- Why does that classification strategy benefit law schools?
- Which law schools pursue that strategy?
- How much do they benefit from it?
- Is that ethical?
- How did we get into the mess?
- How do we get out of it?
Is that [i.e., strategically answering Emp9 questions] ethical?
I admit to having no particular expertise in ethical matters. I hesitate to judge law school administrators, moreover, as I can only imagine the intense pressures they face when they fill out their ABA and USN&WR questionnaires. And what I (or anyone) thinks probably doesn't matter much, anyway, given that USN&WR has changed its Emp9 formula to henceforth avoid this particular ethical conundrum.
I daresay, though, that the better fit offered by "unemployed and studying for the Bar full-time" makes it suspect to instead call graduates "unemployed and not seeking work." The latter classification plainly aims to cover graduates who, like trust-fund kids or new parents, choose to not work as attorneys. In contrast, anybody studying for the Bar nine months after graduating law school almost certainly failed the exam the once, wants desperately to pass it the second time around, and would seize almost any law firm's job offer. To classify such a person as "unemployed and not seeking work" demands a justification.
I don't think it would suffice to answer, "Everybody else does it!" Not everybody does. Nor would some vague appeal to the inherent unfairness of the rankings move me—especially given that innocent students rely on law schools to reply forthrightly to the ABA and USN&WR questionnaires.
I find most convincing the claim that, so long as it does not out-and-out lie, a law school can describe itself as advantageously as it likes. That argument recalls the tax attorney's refrain that no obligation exists to pay the government more than legally required. On that view, USN&WR offered a loophole that only the inattentive or foolish would forego. So, at least, goes the best argument I've heard for answering USN&WR's Emp9 questions strategically. Whether "best" here rises to "good enough," though, I cannot say.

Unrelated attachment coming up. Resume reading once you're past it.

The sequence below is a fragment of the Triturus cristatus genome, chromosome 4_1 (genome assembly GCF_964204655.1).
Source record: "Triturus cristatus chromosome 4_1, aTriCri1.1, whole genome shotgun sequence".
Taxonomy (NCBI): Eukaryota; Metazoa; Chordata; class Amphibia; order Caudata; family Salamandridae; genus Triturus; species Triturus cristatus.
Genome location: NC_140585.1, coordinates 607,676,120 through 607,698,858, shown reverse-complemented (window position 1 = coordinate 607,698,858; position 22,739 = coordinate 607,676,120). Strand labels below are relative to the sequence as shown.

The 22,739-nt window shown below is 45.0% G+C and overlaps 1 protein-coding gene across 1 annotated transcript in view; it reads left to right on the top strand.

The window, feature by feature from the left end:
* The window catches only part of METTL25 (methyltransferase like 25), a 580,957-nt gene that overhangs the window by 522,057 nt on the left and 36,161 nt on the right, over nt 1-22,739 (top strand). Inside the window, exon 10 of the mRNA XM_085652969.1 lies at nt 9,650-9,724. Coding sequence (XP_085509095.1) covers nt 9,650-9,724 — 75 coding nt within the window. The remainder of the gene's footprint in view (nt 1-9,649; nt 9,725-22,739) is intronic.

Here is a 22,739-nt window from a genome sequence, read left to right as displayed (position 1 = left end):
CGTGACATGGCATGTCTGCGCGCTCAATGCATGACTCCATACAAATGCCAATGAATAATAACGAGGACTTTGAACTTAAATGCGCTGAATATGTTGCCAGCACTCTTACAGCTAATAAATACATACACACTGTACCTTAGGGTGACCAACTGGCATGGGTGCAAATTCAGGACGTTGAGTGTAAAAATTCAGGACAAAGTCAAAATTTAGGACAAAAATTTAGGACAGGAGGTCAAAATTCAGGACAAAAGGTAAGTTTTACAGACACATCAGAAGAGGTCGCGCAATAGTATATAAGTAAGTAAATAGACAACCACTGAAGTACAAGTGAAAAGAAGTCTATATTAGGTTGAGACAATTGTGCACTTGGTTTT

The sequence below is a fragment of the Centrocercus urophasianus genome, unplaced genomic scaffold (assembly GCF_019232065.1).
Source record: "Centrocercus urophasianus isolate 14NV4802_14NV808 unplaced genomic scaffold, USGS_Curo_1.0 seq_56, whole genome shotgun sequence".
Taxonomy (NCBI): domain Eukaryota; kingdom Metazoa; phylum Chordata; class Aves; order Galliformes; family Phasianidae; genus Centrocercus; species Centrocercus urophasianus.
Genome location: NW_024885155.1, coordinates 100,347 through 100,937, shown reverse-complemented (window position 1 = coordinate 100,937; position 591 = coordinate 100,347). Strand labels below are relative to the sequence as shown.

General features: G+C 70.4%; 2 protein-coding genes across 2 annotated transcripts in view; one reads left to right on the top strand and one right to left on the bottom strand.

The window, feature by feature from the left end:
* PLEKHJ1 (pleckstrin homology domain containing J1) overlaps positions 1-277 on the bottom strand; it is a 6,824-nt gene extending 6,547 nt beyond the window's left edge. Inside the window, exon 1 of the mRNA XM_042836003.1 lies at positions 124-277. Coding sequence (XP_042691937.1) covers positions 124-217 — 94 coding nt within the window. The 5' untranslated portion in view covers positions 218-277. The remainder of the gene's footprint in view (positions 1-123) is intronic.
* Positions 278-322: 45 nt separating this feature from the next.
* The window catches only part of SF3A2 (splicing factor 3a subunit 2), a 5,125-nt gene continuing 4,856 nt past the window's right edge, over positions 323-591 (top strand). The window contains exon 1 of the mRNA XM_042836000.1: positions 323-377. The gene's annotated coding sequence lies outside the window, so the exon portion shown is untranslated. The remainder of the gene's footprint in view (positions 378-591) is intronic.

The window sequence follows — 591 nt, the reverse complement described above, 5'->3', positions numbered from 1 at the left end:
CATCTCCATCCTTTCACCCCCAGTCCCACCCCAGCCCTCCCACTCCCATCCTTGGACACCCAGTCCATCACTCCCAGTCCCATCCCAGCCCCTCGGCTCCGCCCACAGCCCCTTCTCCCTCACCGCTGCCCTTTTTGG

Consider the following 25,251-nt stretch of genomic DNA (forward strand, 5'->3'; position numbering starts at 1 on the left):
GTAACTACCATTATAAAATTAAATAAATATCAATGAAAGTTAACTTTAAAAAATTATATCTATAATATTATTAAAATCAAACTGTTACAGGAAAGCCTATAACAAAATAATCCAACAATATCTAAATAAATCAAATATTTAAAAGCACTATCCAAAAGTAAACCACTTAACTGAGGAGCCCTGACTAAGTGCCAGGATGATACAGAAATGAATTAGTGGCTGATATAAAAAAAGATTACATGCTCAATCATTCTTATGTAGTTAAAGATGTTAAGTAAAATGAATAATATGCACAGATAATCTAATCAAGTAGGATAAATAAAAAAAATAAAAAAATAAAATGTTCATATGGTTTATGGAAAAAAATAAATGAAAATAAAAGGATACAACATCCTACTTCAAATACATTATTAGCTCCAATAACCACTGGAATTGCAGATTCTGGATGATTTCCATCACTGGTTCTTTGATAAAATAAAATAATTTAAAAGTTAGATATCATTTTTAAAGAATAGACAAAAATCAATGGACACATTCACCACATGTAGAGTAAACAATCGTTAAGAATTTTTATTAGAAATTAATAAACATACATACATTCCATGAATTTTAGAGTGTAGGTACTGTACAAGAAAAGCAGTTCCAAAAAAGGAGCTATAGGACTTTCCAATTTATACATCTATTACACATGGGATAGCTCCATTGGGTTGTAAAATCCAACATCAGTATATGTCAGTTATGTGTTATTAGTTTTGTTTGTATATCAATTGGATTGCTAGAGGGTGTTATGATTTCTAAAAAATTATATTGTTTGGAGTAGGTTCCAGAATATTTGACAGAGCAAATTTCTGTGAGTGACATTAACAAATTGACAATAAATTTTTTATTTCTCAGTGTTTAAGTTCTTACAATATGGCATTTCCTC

How did we get into the mess?
USN&WR wrote its Emp9 formula poorly and then failed to fully disclose the ramifications. Some schools evidently found and exploited the resulting loophole. Some law schools doubtless considered and rejected that route. Still other law schools never even knew that they might have benefited from strategically characterizing their Emp9 data. USN&WR should either have chosen a better formula in the first place or at least have made sure that all law schools knew how its Emp9 formula (mal)functioned.
How do we get out of it?
USN&WR has now adopted an Emp9 formula that will disallow the sort of strategic reporting that has marred recent editions of its law school rankings. That should cure the problem at hand. Even USN&WR's revised Emp9 measure will remain subject to a variety of tricks, however, such as law schools temporarily hiring their own graduates or adopting creative definitions of "pursuing a graduate degree."
Let's return to fundamentals. Why does anyone care about post-graduation employment, anyway? First, because law students generally plan to practice law and, second, because they usually want to earn at least enough to pay off their law school debts. We can surely find a better way to convey that information than the current Emp9 measure. We might, for instance, track the percentage of graduates who have jobs requiring a J.D. or even Bar membership. Or we might calculate the average "new graduate's monthly salary/new graduate's monthly law school debt payment" ratio for each law school—that's a number that would-be law students would surely find useful.
There probably exist other, even better ways to figure out how well law schools serve their students. How can find those alternatives to USN&WR's Emp9 measure? By pursuing reforms that will make the assessment of law schools more transparent, accurate, and competitive.
[Crossposted to MoneyLaw.]
Earlier posts about Emp9 measure: